24  Remains of Yak-40 airliner which crashed on August 1, 1990 en route from Yerevan to Stepanakert
Azeri attack or pilot’s fault?

Azeri attack or pilot’s fault?

The crash of Armenian Yak-40

On August 1, 1990, a civil aircraft en route from Yerevan to Stepanakert crashed, killing the crew and all passengers onboard. According to the official narrative, the plane plunged due to the mistakes made by the pilots and controllers; however, the possibility of an Azerbaijani attack was much spoken about at that time. The truth never got through.

PanARMENIAN.Net - In summer 2012, PAN Photo photographer Areg Balayan together with fellow travellers Arayik Lazaryan and Vahan Sarumyan climbed the 2832-meter high Kusanats mountain in Artsakh to find the wreckage. They started the journey by car and continued on foot, ascending about 2600 meters to find some wrecks on the second day, which as not an easy task due to the lack of information about the crash site and the stiff terrain. Finally, the men were lucky enough to discover the parts of the plane scattered throughout a rather large area. It turned out that after a tail strike, the aircraft flew 50 more meters high. Balayan, who took photos of the site and the wreckage, recollects those days with hard feelings, as a belated witness of the tragedy.

PanARMENIAN.Net talked to the people familiar with the matter to hear their opinion about the crash and studied the conclusion of the commission involved in the investigation to present the chronology of events.

The year of 1990: The Artsakh movement was gaining ground, while the communication with Yerevan was possible only by air to transport volunteers to the front, as well as bring back the wounded and dead fighters. Up to 8 or 9 planes operated about 25 Yerevan-Stepanakert flights daily. On August 1, a Yak-40 took off from Erebuni airport in Yerevan at 9:41 am and headed for Stepanakert. The crew included command pilot Ararat Dallakyan, co-pilot Alexander Hovhannisyan and mechanic Zhora Davtyan. During the flight, which was supposed to last 40 minutes, the controllers in Stepanakert and Kapan lost communication with the aircraft. Later reports said that it crashed in the mountains. The crash site was determined on the next day.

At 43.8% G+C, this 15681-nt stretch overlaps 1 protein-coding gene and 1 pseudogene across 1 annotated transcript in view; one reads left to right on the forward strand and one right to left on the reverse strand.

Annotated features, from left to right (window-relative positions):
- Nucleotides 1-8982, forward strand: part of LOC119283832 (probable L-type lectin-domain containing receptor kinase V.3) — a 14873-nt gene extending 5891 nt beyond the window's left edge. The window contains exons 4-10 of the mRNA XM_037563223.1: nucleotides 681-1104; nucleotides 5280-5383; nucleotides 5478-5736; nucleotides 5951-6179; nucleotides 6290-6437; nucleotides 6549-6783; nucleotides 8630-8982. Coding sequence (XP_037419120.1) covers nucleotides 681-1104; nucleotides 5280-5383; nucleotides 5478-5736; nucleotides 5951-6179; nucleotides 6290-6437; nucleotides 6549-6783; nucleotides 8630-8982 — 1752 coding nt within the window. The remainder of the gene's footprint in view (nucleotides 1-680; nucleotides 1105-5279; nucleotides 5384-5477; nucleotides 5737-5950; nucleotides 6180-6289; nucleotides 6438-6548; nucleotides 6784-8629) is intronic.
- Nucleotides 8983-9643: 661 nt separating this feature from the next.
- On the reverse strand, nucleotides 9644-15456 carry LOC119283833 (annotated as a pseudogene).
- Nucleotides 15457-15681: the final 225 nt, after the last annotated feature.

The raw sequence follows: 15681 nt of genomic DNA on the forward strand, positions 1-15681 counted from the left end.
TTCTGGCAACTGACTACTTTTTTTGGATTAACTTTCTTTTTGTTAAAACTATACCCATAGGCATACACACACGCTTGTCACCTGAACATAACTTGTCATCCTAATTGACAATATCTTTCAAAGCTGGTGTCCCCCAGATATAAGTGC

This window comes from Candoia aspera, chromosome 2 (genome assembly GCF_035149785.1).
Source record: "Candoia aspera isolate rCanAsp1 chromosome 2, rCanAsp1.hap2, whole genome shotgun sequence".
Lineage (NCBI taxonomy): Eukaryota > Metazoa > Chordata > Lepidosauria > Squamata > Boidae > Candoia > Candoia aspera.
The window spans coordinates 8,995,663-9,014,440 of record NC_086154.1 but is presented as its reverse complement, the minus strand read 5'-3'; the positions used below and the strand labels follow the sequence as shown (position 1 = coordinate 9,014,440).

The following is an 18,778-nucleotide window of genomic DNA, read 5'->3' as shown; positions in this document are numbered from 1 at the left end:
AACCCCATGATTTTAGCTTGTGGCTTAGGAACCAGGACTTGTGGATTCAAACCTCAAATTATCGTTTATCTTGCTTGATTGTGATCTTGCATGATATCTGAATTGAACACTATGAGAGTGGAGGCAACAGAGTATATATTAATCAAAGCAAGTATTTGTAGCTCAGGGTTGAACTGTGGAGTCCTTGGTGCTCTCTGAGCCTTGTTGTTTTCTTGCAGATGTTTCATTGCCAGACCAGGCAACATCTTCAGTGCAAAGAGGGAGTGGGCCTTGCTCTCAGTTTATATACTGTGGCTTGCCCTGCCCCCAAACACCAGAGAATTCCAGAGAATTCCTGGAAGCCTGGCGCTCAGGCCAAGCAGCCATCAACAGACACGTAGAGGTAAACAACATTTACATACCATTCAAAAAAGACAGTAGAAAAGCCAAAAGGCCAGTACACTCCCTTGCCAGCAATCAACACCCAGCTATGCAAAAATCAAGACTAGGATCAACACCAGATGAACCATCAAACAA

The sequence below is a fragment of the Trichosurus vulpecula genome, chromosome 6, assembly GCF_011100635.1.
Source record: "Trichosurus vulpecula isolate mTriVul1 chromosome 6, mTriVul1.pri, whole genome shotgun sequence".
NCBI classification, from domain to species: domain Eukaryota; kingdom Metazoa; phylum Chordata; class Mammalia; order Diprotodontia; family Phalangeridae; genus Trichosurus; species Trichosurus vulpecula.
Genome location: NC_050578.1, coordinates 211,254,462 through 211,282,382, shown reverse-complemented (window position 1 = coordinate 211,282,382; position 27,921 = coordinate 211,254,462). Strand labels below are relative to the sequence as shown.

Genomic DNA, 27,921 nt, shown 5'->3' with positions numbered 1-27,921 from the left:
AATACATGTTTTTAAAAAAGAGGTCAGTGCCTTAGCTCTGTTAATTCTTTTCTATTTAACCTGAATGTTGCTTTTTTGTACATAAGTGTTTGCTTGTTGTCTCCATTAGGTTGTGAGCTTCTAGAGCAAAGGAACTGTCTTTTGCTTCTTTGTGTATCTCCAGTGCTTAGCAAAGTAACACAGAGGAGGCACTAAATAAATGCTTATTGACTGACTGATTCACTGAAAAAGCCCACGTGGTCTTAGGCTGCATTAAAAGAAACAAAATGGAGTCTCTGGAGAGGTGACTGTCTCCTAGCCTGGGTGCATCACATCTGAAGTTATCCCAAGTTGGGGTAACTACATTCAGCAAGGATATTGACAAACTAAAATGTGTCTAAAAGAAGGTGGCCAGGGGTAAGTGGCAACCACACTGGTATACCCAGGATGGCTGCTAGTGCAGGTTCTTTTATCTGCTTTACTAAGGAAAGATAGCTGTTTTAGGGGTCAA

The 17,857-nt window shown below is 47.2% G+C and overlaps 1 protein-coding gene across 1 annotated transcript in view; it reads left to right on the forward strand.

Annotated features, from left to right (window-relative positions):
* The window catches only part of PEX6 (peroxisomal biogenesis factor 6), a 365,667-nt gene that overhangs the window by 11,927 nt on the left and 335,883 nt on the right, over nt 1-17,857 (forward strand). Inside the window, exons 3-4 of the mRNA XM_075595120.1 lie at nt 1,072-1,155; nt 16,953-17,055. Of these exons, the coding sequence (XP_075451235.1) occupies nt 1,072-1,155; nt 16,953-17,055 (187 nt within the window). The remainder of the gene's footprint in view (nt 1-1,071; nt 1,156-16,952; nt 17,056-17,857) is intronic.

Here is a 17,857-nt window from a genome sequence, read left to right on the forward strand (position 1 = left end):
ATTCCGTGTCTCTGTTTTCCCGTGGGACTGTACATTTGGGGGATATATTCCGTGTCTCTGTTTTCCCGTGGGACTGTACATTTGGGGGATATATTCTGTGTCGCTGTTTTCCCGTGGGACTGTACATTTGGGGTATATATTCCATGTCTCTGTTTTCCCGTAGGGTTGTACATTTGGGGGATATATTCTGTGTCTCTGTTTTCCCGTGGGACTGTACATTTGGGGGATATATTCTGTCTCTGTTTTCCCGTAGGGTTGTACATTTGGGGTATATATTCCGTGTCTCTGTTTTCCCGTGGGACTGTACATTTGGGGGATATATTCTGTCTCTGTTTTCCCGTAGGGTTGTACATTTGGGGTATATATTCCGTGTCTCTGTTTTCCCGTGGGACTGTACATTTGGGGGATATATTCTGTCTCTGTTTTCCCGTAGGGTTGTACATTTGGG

According to the official data, the plane hit the Kusanats mountain 22 kilometers west of Stepanakert, after flying 28 minutes in clouded sky at a speed of 410-415 kph and crashed, killing all those aboard. A commission consisting of Armenian and Russian experts chaired by chief specialist Yuri Nastenko and co-chaired by a representative of the Azerbaijani civil aviation was formed to investigate the tragedy. Separate working groups were involved as well.

The flight subpanel was charged with the task to study and assess the technical condition of the plane, the weather effects, as well as the activity of controllers at the airports in Yerevan, Kapan and Stepanakert. The administrative subpanel, which operated in four groups, had to determine the number of the passengers, identify the victims and get information on the transported cargo. According to the documents, most of those killed were not identified and were buried in a common grave. The remains of the crew were brought to Yerevan.

AI-25 engine. Photo from investigation archive

The commission concluded that the aircraft piloted by Ararat Dallakyan went off course from time to time, supposedly to shorten the flight duration. The documents say that when flying over the Andranik mountain pass (in Armenia’s Ararat province) took 2 kilometers to the left at 9:49 am. Furthermore, when reaching the dividing line between Vayots Dzor and Syunik at 9:55 am, the pilot went 4 kilometers off course. The commission presumed that Dallakyan was going to cross Lachin in a way to get a direct route line towards Stepanakert, keeping in contact with the airport controllers. With the absence of radiolocation services, the airports both in Kapan in Stepanakert lacked any instructions regarding crossing border lines and the pilots themselves reported about the aircraft location, while the controllers sent directions on the preferable height to fly at.

Such heading drifts made sense, because the planes following the main course had to contact controllers at Aghdam airport when flying over the Lisagor pass. Due to the conflict with Azerbaijan, Armenian pilots avoided any contact with Aghdam to exclude the risk of being shot down.

Pilot Misha Andresyan recollects: “When I was approaching Stepanakert, a controller asked me to try to contact Dallakyan, as their attempts produced no result. I did succeed either. When I landed, we waited for several more hours but to no avail. Then we learned that the plane crashed. We thought it was shot down.”

Many others were of the same opinion. Experienced airman, one of the founders of Armenia’s civil aviation Seyran Vantsyan, who served on one of the commission’s working groups, notes, “At that time no one believed that the plane crashed due to the pilot’s error. We were sure it was an Azeri attack. Many years have passed and I don’t remember everything in detail now, but I think that the plane hit the mountain after being shot.”

Dallakyan’s son, Karen, tells, “When one of my father’s colleagues came to tell us that his plane crashed after hitting a rock, no one believed. However, this version was prompted at the highest level, so everyone had to repeat it. The condition of the engine also proved that the plane was shot down. But the engine disappeared some time later. Besides, they said that a shepherd found the record boxes and damaged the tape, which sounded absurd, as the record box is a hermetically sealed device and the tape doesn’t melt even at high temperature.”